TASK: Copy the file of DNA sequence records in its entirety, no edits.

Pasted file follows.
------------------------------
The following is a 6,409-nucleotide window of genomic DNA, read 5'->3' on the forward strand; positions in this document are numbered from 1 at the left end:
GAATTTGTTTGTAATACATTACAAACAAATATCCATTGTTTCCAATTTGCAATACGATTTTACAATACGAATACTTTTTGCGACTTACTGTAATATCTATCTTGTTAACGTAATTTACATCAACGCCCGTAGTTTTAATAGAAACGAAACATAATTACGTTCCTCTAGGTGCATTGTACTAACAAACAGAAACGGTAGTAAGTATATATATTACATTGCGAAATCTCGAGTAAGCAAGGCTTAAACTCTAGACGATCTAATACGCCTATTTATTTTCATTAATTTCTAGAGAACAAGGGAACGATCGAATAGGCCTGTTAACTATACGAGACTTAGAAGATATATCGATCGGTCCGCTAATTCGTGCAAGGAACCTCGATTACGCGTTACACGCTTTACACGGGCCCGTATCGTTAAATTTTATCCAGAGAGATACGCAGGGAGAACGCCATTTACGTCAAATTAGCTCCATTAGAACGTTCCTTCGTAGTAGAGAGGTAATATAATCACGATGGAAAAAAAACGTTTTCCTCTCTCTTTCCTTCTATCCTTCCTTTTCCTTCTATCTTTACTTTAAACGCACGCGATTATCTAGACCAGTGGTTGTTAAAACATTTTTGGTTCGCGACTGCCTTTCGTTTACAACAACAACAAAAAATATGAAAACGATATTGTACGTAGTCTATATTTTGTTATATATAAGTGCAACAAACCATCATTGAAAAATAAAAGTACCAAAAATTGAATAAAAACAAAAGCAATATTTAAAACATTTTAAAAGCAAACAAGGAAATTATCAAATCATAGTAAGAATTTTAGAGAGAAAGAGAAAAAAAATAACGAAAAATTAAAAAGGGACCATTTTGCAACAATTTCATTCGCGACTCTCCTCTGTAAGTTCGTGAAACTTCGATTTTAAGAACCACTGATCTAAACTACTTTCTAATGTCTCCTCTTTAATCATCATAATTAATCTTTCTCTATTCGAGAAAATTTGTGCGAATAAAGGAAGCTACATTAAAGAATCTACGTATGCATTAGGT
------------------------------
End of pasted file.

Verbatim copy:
The following is a 6,409-nucleotide window of genomic DNA, read 5'->3' on the forward strand; positions in this document are numbered from 1 at the left end:
GAATTTGTTTGTAATACATTACAAACAAATATCCATTGTTTCCAATTTGCAATACGATTTTACAATACGAATACTTTTTGCGACTTACTGTAATATCTATCTTGTTAACGTAATTTACATCAACGCCCGTAGTTTTAATAGAAACGAAACATAATTACGTTCCTCTAGGTGCATTGTACTAACAAACAGAAACGGTAGTAAGTATATATATTACATTGCGAAATCTCGAGTAAGCAAGGCTTAAACTCTAGACGATCTAATACGCCTATTTATTTTCATTAATTTCTAGAGAACAAGGGAACGATCGAATAGGCCTGTTAACTATACGAGACTTAGAAGATATATCGATCGGTCCGCTAATTCGTGCAAGGAACCTCGATTACGCGTTACACGCTTTACACGGGCCCGTATCGTTAAATTTTATCCAGAGAGATACGCAGGGAGAACGCCATTTACGTCAAATTAGCTCCATTAGAACGTTCCTTCGTAGTAGAGAGGTAATATAATCACGATGGAAAAAAAACGTTTTCCTCTCTCTTTCCTTCTATCCTTCCTTTTCCTTCTATCTTTACTTTAAACGCACGCGATTATCTAGACCAGTGGTTGTTAAAACATTTTTGGTTCGCGACTGCCTTTCGTTTACAACAACAACAAAAAATATGAAAACGATATTGTACGTAGTCTATATTTTGTTATATATAAGTGCAACAAACCATCATTGAAAAATAAAAGTACCAAAAATTGAATAAAAACAAAAGCAATATTTAAAACATTTTAAAAGCAAACAAGGAAATTATCAAATCATAGTAAGAATTTTAGAGAGAAAGAGAAAAAAAATAACGAAAAATTAAAAAGGGACCATTTTGCAACAATTTCATTCGCGACTCTCCTCTGTAAGTTCGTGAAACTTCGATTTTAAGAACCACTGATCTAAACTACTTTCTAATGTCTCCTCTTTAATCATCATAATTAATCTTTCTCTATTCGAGAAAATTTGTGCGAATAAAGGAAGCTACATTAAAGAATCTACGTATGCATTAGGT